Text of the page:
Gold miner Kirkland Lake Gold (TSX:KL)(NYSE:KL) has been a on tear, reporting robust results since I first wrote about the miner in May 2017 and gaining a whopping 338% over that period, making it one of the best-performing gold stocks.
Strong first-quarter results
The latest results from the miner indicate there are further gains ahead for patient investors, despite gold softening in recent weeks. Gold production shot up by an impressive 57% year over year to 231,879 ounces with average all-in sustaining costs (AISCs) of US$560 per ounce sold. Those are some of the lowest AISCs in the industry and were a notable 33% lower than a year earlier. That strong production growth and industry-low AISCs saw Kirkland Lake report record quarterly EBITDA of almost US$202 million, which was more than double a year earlier, and record net income of US$110 million, which was 120% higher.
These extremely impressive results came after solid reserves growth during 2018. By the end of last year, Kirkland Lake’s gold reserves expanded by 24% year over year to almost 5.8 million ounces. Those reserves have an impressive grade of 15.8 grams of gold per tonne of ore (g/t), which is 42% greater than 2017. This is particularly important for investors to note, because the higher the ore grade, the more economic it is to extract the gold from the surrounding ore.
The impressive operational results can be attributed to record production and improved ore grades at Kirkland Lake’s Macassa and Fosterville mines. It also places the miner firmly on track to achieve its improved 2019 guidance, including annual gold output of 950,000 to one million ounces and average AISCs of US$520-560 per ounce sold.
If Kirkland Lake achieves that forecast, which is highly likely, then its earnings will surge, ultimately giving its stock a solid boost.
I expect gold production and reserves to continue growing because of the company’s ongoing exploration and development drilling at Fosterville and Macassa. Kirkland Lake is targeting annual production of 600,000 gold ounces at Fosterville, which possesses significant exploration upside and is focused on expanding Macassa’s production to greater than 400,000 ounces annually.
Kirkland Lake is also forecasting a significant reduction in operating costs at both mines. Cash costs at Fosterville are predicted to drop to US$130-150 per ounce mined, while for Macassa it is anticipated that these will be as low as US$400-420 an ounce. This indicates that AISCs will fall further, boding well for greater profitability and firmer earnings, considering that both mines are responsible for around 86% of Kirkland Lake’s total gold output.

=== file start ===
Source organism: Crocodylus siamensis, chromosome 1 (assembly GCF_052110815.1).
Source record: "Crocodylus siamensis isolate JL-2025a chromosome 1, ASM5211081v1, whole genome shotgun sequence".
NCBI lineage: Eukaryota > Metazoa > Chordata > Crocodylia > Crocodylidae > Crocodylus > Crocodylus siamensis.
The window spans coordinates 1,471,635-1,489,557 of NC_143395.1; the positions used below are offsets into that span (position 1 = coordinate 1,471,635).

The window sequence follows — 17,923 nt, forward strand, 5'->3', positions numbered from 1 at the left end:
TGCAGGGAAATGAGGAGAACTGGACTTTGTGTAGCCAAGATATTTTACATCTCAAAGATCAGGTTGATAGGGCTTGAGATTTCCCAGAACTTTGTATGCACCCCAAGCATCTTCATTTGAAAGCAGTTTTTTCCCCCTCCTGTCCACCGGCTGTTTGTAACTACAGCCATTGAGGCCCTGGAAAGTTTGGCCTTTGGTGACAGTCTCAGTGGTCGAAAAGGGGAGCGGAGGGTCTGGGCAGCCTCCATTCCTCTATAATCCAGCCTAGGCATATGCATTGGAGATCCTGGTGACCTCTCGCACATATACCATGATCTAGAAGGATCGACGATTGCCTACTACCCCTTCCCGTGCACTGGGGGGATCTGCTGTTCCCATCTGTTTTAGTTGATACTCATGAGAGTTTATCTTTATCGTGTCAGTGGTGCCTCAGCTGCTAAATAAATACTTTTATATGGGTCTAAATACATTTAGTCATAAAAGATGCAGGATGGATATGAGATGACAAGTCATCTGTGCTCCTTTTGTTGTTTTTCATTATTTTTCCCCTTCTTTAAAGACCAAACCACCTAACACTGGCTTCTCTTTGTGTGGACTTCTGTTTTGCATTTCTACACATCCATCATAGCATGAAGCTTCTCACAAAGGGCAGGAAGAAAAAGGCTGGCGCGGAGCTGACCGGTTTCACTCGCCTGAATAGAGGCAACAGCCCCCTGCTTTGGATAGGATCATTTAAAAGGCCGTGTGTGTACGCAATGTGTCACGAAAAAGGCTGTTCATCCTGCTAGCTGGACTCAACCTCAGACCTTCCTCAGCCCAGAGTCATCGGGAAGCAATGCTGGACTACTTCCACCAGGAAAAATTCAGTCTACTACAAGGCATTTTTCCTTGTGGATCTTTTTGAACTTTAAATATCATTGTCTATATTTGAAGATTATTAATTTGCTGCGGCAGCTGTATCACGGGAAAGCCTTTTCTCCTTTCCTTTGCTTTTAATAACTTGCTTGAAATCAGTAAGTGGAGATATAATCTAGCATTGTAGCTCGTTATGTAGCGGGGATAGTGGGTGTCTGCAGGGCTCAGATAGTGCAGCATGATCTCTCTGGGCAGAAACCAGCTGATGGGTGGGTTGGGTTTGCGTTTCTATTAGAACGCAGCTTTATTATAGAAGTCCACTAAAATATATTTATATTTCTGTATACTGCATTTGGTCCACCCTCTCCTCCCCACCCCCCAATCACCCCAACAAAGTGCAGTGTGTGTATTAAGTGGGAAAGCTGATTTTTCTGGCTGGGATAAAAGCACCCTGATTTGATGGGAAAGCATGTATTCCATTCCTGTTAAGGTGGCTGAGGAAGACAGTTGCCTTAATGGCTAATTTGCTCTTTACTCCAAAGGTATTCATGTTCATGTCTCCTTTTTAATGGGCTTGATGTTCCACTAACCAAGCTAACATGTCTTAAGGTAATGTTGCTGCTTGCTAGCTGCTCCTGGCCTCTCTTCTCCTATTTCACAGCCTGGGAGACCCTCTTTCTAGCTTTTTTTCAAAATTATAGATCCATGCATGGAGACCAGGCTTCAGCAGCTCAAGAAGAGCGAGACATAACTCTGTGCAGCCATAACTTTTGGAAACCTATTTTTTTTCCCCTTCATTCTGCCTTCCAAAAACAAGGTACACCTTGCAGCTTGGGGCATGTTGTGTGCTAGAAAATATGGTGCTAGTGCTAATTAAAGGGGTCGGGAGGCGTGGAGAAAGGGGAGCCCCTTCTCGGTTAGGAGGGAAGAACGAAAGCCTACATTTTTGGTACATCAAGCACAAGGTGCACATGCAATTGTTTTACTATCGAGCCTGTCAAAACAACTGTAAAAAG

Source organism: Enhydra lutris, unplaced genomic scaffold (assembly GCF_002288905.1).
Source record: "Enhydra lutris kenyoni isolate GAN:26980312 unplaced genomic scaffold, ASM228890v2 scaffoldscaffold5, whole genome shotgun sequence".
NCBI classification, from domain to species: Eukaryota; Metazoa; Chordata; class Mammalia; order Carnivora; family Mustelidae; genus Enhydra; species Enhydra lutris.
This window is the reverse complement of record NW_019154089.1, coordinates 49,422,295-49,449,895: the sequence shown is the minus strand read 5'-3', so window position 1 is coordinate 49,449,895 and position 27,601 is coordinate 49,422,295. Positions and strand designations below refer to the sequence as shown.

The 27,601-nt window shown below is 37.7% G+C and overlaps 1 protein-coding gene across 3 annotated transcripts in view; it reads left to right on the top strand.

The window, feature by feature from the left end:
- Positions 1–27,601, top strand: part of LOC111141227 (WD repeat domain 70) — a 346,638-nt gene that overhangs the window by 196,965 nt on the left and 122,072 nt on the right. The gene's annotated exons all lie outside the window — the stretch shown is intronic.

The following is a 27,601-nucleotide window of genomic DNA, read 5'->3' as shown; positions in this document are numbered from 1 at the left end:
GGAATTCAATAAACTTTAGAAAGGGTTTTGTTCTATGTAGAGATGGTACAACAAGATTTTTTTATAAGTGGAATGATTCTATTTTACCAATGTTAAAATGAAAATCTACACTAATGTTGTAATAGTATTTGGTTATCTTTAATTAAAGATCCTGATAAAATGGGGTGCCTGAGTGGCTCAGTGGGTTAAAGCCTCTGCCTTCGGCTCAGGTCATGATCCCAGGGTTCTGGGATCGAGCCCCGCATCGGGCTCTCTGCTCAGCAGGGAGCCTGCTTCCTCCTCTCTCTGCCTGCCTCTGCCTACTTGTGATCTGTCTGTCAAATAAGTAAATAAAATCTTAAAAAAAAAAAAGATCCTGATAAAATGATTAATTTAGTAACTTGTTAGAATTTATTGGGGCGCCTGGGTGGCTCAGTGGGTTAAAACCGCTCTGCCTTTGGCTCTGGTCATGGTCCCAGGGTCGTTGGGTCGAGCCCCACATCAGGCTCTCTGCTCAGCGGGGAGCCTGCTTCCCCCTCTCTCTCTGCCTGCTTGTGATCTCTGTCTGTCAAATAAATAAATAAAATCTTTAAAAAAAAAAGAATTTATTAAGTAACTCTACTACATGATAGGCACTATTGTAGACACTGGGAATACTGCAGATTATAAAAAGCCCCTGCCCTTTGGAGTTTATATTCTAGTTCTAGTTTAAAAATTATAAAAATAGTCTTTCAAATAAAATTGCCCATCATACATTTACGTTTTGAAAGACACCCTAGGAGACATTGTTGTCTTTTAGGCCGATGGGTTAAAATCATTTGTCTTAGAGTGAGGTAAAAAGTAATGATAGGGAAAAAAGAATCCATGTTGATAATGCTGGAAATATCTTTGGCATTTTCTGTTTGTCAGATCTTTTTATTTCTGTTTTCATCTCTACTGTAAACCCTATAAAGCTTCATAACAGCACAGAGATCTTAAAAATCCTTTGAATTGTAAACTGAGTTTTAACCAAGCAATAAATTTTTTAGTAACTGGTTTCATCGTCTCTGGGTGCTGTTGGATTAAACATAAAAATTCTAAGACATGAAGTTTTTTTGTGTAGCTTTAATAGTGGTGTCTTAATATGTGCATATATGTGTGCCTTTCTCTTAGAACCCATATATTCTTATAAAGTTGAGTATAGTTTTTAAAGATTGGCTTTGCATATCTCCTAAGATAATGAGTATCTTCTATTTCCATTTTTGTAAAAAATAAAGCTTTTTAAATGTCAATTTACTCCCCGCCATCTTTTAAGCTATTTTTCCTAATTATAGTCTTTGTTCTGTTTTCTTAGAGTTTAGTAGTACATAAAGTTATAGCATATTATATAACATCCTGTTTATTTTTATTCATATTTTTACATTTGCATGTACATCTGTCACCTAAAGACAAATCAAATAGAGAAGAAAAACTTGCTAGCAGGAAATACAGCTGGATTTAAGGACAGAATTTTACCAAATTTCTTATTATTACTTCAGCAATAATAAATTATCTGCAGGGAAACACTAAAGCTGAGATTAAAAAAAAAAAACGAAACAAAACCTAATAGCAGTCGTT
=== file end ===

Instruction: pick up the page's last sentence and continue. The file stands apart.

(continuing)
Kirkland Lake also finished the first quarter 2019 in a solid financial position with cash expanding by 25% to US$416 million. That not only provides sufficient capital to continue funding its exploration and development programs but should continue to grow because Kirkland Lake is generating significant amounts of free cash flow. The miner also has no long-term debt and minimal liabilities, further enhancing its financial flexibility and underscoring why it is a best-in-class investment in an industry that is notoriously risky and capital intensive.
As a result of those robust results, Kirkland Lake hiked its quarterly dividend by 34% to US$0.04 per share, giving the miner a 0.4% forward yield. While that is a very modest yield, it makes Kirkland a superior investment to gold bullion, which does not pay income to investors.
Why buy Kirkland Lake?
The intermediate gold miner has been one of the strongest performers in its industry, and there are signs of further gains ahead, as Kirkland Lake continues to successfully expand its gold reserves and production. This means that Kirkland Lake’s market value will appreciate further, even if gold doesn’t firm as significantly as anticipated, while even a modest gold rally will give its stock a decent boost. Exposure to gold by investing in Kirkland Lake will also act as a handy hedge against the growing risk of a global economic downturn or market correction.
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Fool contributor Matt Smith has no position in any of the stocks mentioned.